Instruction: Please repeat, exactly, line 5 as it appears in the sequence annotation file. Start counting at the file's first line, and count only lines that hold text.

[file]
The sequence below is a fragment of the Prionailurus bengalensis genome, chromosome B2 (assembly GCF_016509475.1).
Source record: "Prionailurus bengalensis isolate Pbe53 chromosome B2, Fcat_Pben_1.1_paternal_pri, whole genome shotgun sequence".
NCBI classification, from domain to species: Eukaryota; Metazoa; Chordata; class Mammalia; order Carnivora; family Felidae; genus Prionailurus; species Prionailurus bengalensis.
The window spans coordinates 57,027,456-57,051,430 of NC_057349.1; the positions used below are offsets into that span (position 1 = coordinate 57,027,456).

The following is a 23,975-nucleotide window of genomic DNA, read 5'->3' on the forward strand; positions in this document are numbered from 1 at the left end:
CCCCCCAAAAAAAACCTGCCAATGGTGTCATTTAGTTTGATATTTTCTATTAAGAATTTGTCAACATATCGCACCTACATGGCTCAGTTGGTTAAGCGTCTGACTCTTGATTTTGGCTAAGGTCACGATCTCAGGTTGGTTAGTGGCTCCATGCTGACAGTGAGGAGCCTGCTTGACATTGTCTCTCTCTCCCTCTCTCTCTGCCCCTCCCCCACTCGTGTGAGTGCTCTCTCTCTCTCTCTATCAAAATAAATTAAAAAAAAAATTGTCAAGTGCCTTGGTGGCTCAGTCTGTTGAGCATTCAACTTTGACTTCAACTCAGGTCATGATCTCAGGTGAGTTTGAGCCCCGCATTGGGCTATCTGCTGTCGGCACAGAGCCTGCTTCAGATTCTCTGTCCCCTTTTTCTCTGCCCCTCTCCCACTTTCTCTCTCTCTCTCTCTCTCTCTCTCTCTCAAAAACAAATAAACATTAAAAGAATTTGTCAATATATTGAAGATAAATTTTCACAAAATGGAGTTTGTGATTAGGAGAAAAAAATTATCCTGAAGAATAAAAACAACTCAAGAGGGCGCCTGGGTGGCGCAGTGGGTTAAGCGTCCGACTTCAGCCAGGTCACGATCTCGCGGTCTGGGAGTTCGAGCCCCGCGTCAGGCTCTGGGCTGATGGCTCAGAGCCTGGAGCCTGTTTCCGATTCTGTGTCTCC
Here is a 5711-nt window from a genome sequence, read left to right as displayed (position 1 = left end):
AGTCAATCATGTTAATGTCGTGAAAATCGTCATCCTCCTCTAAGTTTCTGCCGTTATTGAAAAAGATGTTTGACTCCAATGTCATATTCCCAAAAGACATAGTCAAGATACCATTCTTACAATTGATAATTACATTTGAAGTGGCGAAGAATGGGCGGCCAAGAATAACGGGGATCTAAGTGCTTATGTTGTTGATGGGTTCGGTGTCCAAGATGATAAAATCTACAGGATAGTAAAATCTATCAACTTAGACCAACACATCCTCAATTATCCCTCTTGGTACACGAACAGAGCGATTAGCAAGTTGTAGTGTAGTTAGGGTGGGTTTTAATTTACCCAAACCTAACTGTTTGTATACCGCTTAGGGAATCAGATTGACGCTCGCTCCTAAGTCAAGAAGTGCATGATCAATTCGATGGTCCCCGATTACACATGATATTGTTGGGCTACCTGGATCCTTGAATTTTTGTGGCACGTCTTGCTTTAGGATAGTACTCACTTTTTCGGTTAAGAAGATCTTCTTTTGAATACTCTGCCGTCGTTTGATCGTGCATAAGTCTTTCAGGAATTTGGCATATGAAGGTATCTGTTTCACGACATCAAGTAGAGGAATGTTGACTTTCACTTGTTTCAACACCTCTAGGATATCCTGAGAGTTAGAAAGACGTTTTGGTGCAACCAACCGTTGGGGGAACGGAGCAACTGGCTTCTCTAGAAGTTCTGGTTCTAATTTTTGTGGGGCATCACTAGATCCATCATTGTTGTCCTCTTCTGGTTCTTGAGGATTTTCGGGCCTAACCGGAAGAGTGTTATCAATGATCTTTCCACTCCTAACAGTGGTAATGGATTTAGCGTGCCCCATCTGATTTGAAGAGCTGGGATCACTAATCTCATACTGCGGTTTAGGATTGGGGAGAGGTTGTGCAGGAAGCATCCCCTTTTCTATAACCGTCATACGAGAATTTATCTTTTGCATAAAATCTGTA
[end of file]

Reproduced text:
The following is a 23,975-nucleotide window of genomic DNA, read 5'->3' on the forward strand; positions in this document are numbered from 1 at the left end: